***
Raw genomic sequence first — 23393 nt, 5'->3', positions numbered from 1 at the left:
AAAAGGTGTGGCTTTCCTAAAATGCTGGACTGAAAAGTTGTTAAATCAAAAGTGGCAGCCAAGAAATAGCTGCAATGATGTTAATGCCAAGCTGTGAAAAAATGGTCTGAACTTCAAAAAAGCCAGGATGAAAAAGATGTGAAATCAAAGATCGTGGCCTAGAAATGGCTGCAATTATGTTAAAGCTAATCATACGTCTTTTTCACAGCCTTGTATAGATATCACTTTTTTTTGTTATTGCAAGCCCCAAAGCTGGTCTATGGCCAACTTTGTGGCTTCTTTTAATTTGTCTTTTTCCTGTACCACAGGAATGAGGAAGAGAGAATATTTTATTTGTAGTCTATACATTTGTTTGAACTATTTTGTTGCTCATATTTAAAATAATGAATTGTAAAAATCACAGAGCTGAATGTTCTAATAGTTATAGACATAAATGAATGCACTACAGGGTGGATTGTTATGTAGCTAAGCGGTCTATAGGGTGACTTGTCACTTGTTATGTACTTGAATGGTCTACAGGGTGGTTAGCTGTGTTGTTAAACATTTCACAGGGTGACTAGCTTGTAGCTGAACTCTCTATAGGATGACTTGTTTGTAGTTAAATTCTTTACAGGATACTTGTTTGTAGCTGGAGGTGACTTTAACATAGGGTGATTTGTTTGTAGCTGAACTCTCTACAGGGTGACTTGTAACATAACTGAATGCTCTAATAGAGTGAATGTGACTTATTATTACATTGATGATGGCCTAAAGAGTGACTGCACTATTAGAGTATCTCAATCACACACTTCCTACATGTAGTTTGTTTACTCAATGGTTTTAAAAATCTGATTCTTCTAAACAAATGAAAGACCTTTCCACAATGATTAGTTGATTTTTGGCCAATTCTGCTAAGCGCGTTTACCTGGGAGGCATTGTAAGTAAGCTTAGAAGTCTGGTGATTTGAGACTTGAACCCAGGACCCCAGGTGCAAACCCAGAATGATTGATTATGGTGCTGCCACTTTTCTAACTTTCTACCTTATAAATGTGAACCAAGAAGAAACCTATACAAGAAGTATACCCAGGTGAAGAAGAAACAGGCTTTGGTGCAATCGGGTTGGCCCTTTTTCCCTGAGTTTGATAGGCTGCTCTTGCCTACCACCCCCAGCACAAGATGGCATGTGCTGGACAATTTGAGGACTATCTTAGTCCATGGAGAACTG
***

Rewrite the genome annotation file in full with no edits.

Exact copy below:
Raw genomic sequence first — 23393 nt, 5'->3', positions numbered from 1 at the left:
AAAAGGTGTGGCTTTCCTAAAATGCTGGACTGAAAAGTTGTTAAATCAAAAGTGGCAGCCAAGAAATAGCTGCAATGATGTTAATGCCAAGCTGTGAAAAAATGGTCTGAACTTCAAAAAAGCCAGGATGAAAAAGATGTGAAATCAAAGATCGTGGCCTAGAAATGGCTGCAATTATGTTAAAGCTAATCATACGTCTTTTTCACAGCCTTGTATAGATATCACTTTTTTTTGTTATTGCAAGCCCCAAAGCTGGTCTATGGCCAACTTTGTGGCTTCTTTTAATTTGTCTTTTTCCTGTACCACAGGAATGAGGAAGAGAGAATATTTTATTTGTAGTCTATACATTTGTTTGAACTATTTTGTTGCTCATATTTAAAATAATGAATTGTAAAAATCACAGAGCTGAATGTTCTAATAGTTATAGACATAAATGAATGCACTACAGGGTGGATTGTTATGTAGCTAAGCGGTCTATAGGGTGACTTGTCACTTGTTATGTACTTGAATGGTCTACAGGGTGGTTAGCTGTGTTGTTAAACATTTCACAGGGTGACTAGCTTGTAGCTGAACTCTCTATAGGATGACTTGTTTGTAGTTAAATTCTTTACAGGATACTTGTTTGTAGCTGGAGGTGACTTTAACATAGGGTGATTTGTTTGTAGCTGAACTCTCTACAGGGTGACTTGTAACATAACTGAATGCTCTAATAGAGTGAATGTGACTTATTATTACATTGATGATGGCCTAAAGAGTGACTGCACTATTAGAGTATCTCAATCACACACTTCCTACATGTAGTTTGTTTACTCAATGGTTTTAAAAATCTGATTCTTCTAAACAAATGAAAGACCTTTCCACAATGATTAGTTGATTTTTGGCCAATTCTGCTAAGCGCGTTTACCTGGGAGGCATTGTAAGTAAGCTTAGAAGTCTGGTGATTTGAGACTTGAACCCAGGACCCCAGGTGCAAACCCAGAATGATTGATTATGGTGCTGCCACTTTTCTAACTTTCTACCTTATAAATGTGAACCAAGAAGAAACCTATACAAGAAGTATACCCAGGTGAAGAAGAAACAGGCTTTGGTGCAATCGGGTTGGCCCTTTTTCCCTGAGTTTGATAGGCTGCTCTTGCCTACCACCCCCAGCACAAGATGGCATGTGCTGGACAATTTGAGGACTATCTTAGTCCATGGAGAACTG